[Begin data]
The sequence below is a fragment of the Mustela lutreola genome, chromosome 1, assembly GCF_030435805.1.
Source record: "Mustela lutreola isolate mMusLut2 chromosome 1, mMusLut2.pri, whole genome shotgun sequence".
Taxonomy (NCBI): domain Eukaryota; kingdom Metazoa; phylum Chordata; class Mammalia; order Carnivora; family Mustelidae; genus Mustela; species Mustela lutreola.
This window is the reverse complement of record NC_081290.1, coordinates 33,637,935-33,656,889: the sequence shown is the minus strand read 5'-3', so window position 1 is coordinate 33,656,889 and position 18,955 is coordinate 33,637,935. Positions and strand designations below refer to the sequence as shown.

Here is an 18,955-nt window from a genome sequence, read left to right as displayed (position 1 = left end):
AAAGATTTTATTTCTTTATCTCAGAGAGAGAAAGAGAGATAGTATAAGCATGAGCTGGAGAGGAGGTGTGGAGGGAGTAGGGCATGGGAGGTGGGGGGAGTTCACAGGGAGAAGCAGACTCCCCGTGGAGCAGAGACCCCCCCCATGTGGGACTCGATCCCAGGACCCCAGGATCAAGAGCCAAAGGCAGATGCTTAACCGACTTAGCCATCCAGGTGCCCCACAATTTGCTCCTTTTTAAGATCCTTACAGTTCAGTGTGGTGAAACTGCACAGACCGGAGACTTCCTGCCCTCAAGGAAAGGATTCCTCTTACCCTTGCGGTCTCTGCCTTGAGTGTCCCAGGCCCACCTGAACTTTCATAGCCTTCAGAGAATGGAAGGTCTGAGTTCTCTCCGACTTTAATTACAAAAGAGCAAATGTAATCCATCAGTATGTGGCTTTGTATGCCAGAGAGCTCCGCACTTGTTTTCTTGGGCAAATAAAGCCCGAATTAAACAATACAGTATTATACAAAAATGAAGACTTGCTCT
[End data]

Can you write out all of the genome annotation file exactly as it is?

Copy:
The sequence below is a fragment of the Mustela lutreola genome, chromosome 1, assembly GCF_030435805.1.
Source record: "Mustela lutreola isolate mMusLut2 chromosome 1, mMusLut2.pri, whole genome shotgun sequence".
Taxonomy (NCBI): domain Eukaryota; kingdom Metazoa; phylum Chordata; class Mammalia; order Carnivora; family Mustelidae; genus Mustela; species Mustela lutreola.
This window is the reverse complement of record NC_081290.1, coordinates 33,637,935-33,656,889: the sequence shown is the minus strand read 5'-3', so window position 1 is coordinate 33,656,889 and position 18,955 is coordinate 33,637,935. Positions and strand designations below refer to the sequence as shown.

Here is an 18,955-nt window from a genome sequence, read left to right as displayed (position 1 = left end):
AAAGATTTTATTTCTTTATCTCAGAGAGAGAAAGAGAGATAGTATAAGCATGAGCTGGAGAGGAGGTGTGGAGGGAGTAGGGCATGGGAGGTGGGGGGAGTTCACAGGGAGAAGCAGACTCCCCGTGGAGCAGAGACCCCCCCCATGTGGGACTCGATCCCAGGACCCCAGGATCAAGAGCCAAAGGCAGATGCTTAACCGACTTAGCCATCCAGGTGCCCCACAATTTGCTCCTTTTTAAGATCCTTACAGTTCAGTGTGGTGAAACTGCACAGACCGGAGACTTCCTGCCCTCAAGGAAAGGATTCCTCTTACCCTTGCGGTCTCTGCCTTGAGTGTCCCAGGCCCACCTGAACTTTCATAGCCTTCAGAGAATGGAAGGTCTGAGTTCTCTCCGACTTTAATTACAAAAGAGCAAATGTAATCCATCAGTATGTGGCTTTGTATGCCAGAGAGCTCCGCACTTGTTTTCTTGGGCAAATAAAGCCCGAATTAAACAATACAGTATTATACAAAAATGAAGACTTGCTCT